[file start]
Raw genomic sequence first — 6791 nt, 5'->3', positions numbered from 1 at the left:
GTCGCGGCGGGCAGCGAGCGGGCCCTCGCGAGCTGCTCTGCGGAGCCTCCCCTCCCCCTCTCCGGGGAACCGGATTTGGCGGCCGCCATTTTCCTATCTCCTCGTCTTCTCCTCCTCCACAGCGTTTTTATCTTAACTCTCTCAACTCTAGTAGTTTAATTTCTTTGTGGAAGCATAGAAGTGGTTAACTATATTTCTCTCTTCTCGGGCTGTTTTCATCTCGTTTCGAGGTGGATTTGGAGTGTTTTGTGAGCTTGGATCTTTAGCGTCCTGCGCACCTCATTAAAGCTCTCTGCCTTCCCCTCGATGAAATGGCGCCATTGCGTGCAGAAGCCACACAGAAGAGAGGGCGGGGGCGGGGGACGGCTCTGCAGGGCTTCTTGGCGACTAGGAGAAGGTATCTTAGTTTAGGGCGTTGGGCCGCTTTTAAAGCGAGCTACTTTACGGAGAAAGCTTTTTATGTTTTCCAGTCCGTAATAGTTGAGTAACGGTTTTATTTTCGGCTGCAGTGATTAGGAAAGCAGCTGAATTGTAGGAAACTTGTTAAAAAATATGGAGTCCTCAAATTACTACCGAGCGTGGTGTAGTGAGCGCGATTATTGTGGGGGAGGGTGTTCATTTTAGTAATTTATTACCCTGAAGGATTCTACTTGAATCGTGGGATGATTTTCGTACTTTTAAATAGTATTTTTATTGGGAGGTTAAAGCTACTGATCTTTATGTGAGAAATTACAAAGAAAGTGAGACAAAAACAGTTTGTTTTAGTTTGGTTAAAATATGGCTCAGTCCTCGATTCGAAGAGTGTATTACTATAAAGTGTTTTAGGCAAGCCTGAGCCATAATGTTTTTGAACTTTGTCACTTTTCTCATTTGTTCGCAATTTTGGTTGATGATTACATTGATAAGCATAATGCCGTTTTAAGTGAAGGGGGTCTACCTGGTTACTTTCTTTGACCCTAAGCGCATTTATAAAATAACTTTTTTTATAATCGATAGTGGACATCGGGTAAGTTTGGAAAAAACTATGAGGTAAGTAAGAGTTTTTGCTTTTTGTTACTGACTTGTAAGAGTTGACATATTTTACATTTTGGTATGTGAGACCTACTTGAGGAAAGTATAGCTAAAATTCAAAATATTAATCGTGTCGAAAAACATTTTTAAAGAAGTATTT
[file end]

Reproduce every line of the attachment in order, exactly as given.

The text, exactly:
Raw genomic sequence first — 6791 nt, 5'->3', positions numbered from 1 at the left:
GTCGCGGCGGGCAGCGAGCGGGCCCTCGCGAGCTGCTCTGCGGAGCCTCCCCTCCCCCTCTCCGGGGAACCGGATTTGGCGGCCGCCATTTTCCTATCTCCTCGTCTTCTCCTCCTCCACAGCGTTTTTATCTTAACTCTCTCAACTCTAGTAGTTTAATTTCTTTGTGGAAGCATAGAAGTGGTTAACTATATTTCTCTCTTCTCGGGCTGTTTTCATCTCGTTTCGAGGTGGATTTGGAGTGTTTTGTGAGCTTGGATCTTTAGCGTCCTGCGCACCTCATTAAAGCTCTCTGCCTTCCCCTCGATGAAATGGCGCCATTGCGTGCAGAAGCCACACAGAAGAGAGGGCGGGGGCGGGGGACGGCTCTGCAGGGCTTCTTGGCGACTAGGAGAAGGTATCTTAGTTTAGGGCGTTGGGCCGCTTTTAAAGCGAGCTACTTTACGGAGAAAGCTTTTTATGTTTTCCAGTCCGTAATAGTTGAGTAACGGTTTTATTTTCGGCTGCAGTGATTAGGAAAGCAGCTGAATTGTAGGAAACTTGTTAAAAAATATGGAGTCCTCAAATTACTACCGAGCGTGGTGTAGTGAGCGCGATTATTGTGGGGGAGGGTGTTCATTTTAGTAATTTATTACCCTGAAGGATTCTACTTGAATCGTGGGATGATTTTCGTACTTTTAAATAGTATTTTTATTGGGAGGTTAAAGCTACTGATCTTTATGTGAGAAATTACAAAGAAAGTGAGACAAAAACAGTTTGTTTTAGTTTGGTTAAAATATGGCTCAGTCCTCGATTCGAAGAGTGTATTACTATAAAGTGTTTTAGGCAAGCCTGAGCCATAATGTTTTTGAACTTTGTCACTTTTCTCATTTGTTCGCAATTTTGGTTGATGATTACATTGATAAGCATAATGCCGTTTTAAGTGAAGGGGGTCTACCTGGTTACTTTCTTTGACCCTAAGCGCATTTATAAAATAACTTTTTTTATAATCGATAGTGGACATCGGGTAAGTTTGGAAAAAACTATGAGGTAAGTAAGAGTTTTTGCTTTTTGTTACTGACTTGTAAGAGTTGACATATTTTACATTTTGGTATGTGAGACCTACTTGAGGAAAGTATAGCTAAAATTCAAAATATTAATCGTGTCGAAAAACATTTTTAAAGAAGTATTT